Friday, March 4, 2011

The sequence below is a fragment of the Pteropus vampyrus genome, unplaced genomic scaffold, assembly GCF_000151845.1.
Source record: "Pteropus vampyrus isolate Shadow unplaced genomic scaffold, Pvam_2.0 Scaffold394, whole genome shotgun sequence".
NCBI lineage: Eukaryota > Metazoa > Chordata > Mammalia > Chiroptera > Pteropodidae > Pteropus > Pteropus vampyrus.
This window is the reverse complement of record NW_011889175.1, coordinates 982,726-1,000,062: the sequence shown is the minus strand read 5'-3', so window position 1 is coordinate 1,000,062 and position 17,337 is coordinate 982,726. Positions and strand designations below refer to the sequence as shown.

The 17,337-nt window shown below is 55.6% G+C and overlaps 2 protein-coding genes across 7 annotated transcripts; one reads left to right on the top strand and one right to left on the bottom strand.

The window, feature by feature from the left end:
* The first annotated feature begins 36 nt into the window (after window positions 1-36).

So from my previous posts, you may have gathered that the Nichols household has been fighting off viruses and bacteria for the past month. Thursday marked the end of antibiotics for all of us, which coupled with Dave's 38th birthday, was definitely cause for celebration! I bravely took on the task of making dinner: enchiladas, Mexican rice, beans, garnishing, and chocolate cake (I suppose I should have gone with churros or sopaipillas to keep the theme... hindsight...). As we all sat down to eat, I felt a wave of victory- as if I just reached the summit of a hill... and in my shape, that is a victory. A mountain would just be plain unrealistic. I had made dinner, nothing was underdone or overcooked, food was tasty... it was good and it felt like for a brief moment, the stars had aligned. By the end of it, we were all stuffed (or if you read my previous post- "gut-loaded") but isn't that what special occasions are for? I should add though that the kids didn't eat too much of it... Ella opted for plain bread (really? Is it that bad?) and Hanna had something... I think...Dave woke up Friday morning with a stomach ache and my parents insisted it was the enchiladas. I rolled down my hill fast. By mid-afternoon, he was home from work early and still in pain. I hadn't had any issues with the dinner so it was strange that he was still feeling the "after-effects". I knew that if he didn't figure out what it was, he would be out of commission longer than if he just went to the doctor and got some antibiotics. Or even better, if there was nothing wrong, he'd have no excuse not to pull his weight around here. I left to run some errands and pick up the kids and by the time I got home, he was hunched over in pain... very dramatic. I have always felt that men have a propensity to exaggerate when it comes to pain and have little patience for it. Yes, mean. I know. I won't deny it. It really isn't my strength but I have worked really hard to try to change this part of me, or at least lead some to believe that I am. He went to an Urgent Care center, and after a series of x-rays, he called to let me know he was headed to the ER for a CT scan. I had just put the three kids to bed and was already in my pajamas. Clearly, I underestimated the severity of his ailment. I arranged for a friend to come and stay with the kids and headed out to the hospital around 11. He had gotten the results of the scan and was already scheduled for an emergency appendectomy. He was going to be out longer than I thought. Trying not to panic, I tried to think of the positives... perhaps he could keep his appendix for Ella to share with her class? They are studying the human body after all... he wasn't really interested and wouldn't even allow me to bring it up with the surgeon. He was taken to the operating room on the second floor... the nurse showed me the waiting room. It was completely empty, dark, and downright creepy. For a moment, I wondered if this surgery was even legit- it seemed like a scene from a bad horror movie- where the patient gets wheeled away for a "surgery" only to find they are conducting experiments and implanting devices in him while he is out. I guess who is to say that didn't happen... every now and then doors would close, but there was no sign of life. My imagination continued to run wild- it was 3 a.m. after all and I had gotten no sleep. What if I am kidnapped (or woman-napped)? No one would even know that I was gone... I could have been the one drugged and medically experimented on and then left in some obscure corner on the second floor... sadly, I wondered how I would pump if that happened, and how much pain I'd be in if I couldn't pump. "OK, if you MUST take me, can you at least give me a chance to pump every three hours?" I was fortunate enough to find some hot coffee which perhaps settled my thoughts. Surgery went well but recovery was tougher than expected. He was discharged that afternoon (slightly over 12 hours after his surgery?!?) despite my urging him to stay as long as possible. Hey, there at least he got sleep, it was quiet, he was being tended to... seemed like a good deal to me. And for me, it was one less person to care for at home. Things were tough enough when the ratio was 2:3, but 1:4 seemed daunting and downright exhausting. Every time he walked around, I told him to rest. Whenever he sat for too long, I told him he needed to move. Poor guy. Now, almost a week later, he is doing much better and has begun resuming his household duties. Had it been me, I think I would have milked it for quite a bit longer. "Sure, the incision is completely healed, but the pain is on the inside. I need to rest." His incision sites still make me cringe- and I am convinced now that even those two weeks during freshman year when I thought I was pre-med was too long. Yes, I was one of those many freshman who thought they were pre-med only to transfer to the business school shortly thereafter. But I can guarantee that had I made it through medical school, cutting people open would not have been my specialty. I feel the same way about colorectal specialists... I know someone has to do it, and I guess I am thankful that someone does, but of all the areas to specialize in? I imagine bedside manner is key for this field, because it just plain uncomfortable inside and out when you have to see them. Perhaps a subject for another blog. For now, I'll be thankful for my teaching job where on most days, band-aids are still the cure all.

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